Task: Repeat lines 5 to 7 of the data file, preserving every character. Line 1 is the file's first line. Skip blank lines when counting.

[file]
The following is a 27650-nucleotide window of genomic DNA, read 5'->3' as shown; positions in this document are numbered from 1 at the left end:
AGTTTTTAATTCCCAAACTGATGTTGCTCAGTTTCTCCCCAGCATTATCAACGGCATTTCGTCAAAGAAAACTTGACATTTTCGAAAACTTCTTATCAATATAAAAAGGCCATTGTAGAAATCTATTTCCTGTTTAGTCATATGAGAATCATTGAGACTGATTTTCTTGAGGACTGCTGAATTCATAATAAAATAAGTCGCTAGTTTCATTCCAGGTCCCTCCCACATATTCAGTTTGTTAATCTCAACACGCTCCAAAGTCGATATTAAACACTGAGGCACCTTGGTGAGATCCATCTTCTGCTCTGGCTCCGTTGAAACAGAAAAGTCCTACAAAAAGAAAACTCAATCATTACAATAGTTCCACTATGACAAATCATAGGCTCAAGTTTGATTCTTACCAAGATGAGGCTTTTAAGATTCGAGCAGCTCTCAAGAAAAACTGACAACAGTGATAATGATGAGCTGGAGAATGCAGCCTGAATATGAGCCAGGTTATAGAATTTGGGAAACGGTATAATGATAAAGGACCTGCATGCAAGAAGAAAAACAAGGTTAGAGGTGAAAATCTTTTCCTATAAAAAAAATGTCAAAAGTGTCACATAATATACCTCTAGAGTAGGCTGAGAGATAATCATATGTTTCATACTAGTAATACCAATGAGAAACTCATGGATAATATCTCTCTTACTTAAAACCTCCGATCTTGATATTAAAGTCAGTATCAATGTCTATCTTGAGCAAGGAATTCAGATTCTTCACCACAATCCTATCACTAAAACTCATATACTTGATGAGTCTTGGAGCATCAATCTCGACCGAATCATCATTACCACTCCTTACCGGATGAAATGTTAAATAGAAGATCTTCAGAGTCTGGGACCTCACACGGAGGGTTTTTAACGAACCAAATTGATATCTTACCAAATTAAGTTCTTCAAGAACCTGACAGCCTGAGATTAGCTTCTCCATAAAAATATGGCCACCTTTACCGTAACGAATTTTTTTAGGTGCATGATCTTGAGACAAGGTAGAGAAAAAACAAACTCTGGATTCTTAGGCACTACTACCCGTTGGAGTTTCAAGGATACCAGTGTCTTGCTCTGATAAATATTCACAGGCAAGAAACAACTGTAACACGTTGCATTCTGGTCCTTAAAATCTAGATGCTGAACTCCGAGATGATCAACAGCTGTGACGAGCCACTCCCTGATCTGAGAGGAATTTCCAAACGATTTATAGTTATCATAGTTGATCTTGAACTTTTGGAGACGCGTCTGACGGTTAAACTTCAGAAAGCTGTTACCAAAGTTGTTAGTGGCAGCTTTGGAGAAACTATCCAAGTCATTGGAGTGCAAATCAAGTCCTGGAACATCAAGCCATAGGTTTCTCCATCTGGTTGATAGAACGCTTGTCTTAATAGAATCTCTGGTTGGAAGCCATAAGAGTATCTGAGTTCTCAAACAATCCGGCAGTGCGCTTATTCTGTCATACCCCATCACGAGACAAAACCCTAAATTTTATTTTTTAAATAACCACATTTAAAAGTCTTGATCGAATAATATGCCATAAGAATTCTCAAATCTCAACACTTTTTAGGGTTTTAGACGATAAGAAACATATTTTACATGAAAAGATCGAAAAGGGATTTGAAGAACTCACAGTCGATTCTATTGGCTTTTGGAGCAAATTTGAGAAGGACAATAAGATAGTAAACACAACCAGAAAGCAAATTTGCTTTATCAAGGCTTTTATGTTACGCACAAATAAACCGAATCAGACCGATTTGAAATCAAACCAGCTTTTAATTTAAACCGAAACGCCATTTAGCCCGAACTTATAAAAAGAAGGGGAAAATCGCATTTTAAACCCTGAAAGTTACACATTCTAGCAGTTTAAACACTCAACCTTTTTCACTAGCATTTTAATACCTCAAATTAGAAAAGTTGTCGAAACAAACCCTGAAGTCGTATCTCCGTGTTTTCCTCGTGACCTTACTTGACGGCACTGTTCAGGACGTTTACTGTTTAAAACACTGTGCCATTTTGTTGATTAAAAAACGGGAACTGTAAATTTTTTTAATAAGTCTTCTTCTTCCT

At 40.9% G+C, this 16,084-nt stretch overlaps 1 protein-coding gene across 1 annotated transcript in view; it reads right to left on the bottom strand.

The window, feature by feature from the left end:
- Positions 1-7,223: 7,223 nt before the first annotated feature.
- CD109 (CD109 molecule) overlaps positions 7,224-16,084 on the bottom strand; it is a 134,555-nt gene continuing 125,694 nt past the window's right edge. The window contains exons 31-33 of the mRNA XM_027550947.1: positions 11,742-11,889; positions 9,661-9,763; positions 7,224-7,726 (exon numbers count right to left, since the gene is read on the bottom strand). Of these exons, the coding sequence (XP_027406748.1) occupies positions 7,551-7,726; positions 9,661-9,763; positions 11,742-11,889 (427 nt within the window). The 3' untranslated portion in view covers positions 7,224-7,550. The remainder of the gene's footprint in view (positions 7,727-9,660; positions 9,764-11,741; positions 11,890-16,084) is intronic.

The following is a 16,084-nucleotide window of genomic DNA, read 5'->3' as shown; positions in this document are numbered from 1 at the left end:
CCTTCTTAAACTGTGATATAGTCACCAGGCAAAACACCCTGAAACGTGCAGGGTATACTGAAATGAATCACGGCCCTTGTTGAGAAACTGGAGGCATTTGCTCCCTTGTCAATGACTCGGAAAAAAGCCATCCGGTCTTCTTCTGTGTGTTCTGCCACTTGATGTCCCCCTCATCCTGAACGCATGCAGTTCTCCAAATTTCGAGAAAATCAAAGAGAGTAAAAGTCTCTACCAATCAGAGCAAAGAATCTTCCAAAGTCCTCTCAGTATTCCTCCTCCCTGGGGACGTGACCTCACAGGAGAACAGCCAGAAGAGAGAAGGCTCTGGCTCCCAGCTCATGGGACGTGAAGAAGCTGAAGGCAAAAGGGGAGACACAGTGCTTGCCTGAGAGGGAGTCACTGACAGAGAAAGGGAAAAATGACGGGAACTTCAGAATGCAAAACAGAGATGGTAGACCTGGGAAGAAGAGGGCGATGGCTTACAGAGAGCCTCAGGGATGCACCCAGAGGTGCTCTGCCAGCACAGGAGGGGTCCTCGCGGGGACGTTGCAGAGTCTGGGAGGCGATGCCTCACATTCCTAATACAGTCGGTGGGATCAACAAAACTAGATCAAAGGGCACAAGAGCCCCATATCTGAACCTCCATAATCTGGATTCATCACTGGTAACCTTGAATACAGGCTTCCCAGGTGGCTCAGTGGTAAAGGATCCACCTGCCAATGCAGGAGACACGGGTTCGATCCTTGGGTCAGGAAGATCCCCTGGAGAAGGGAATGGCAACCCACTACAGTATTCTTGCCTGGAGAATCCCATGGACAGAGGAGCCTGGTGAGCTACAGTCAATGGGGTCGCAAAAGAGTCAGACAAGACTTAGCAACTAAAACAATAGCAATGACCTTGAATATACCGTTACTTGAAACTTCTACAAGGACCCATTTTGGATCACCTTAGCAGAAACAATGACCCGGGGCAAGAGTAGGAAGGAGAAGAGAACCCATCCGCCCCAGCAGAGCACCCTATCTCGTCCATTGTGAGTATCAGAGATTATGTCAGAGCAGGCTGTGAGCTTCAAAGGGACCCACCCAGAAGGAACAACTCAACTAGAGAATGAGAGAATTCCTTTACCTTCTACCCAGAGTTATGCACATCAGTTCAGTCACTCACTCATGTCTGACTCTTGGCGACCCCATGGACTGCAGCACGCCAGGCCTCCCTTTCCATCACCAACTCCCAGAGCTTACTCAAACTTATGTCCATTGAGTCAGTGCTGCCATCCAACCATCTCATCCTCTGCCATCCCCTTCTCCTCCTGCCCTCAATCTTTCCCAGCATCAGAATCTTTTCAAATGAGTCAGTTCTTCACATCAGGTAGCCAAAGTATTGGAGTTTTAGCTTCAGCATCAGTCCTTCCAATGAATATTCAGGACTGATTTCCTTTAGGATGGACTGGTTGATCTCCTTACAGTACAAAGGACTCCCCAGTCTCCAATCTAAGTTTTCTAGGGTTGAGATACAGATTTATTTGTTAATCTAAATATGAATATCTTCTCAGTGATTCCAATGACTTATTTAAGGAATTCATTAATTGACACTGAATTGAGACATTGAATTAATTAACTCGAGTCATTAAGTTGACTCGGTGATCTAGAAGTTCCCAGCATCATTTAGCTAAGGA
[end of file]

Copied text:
- Positions 1-7,223: 7,223 nt before the first annotated feature.
- CD109 (CD109 molecule) overlaps positions 7,224-16,084 on the bottom strand; it is a 134,555-nt gene continuing 125,694 nt past the window's right edge. The window contains exons 31-33 of the mRNA XM_027550947.1: positions 11,742-11,889; positions 9,661-9,763; positions 7,224-7,726 (exon numbers count right to left, since the gene is read on the bottom strand). Of these exons, the coding sequence (XP_027406748.1) occupies positions 7,551-7,726; positions 9,661-9,763; positions 11,742-11,889 (427 nt within the window). The 3' untranslated portion in view covers positions 7,224-7,550. The remainder of the gene's footprint in view (positions 7,727-9,660; positions 9,764-11,741; positions 11,890-16,084) is intronic.

The following is a 16,084-nucleotide window of genomic DNA, read 5'->3' as shown; positions in this document are numbered from 1 at the left end: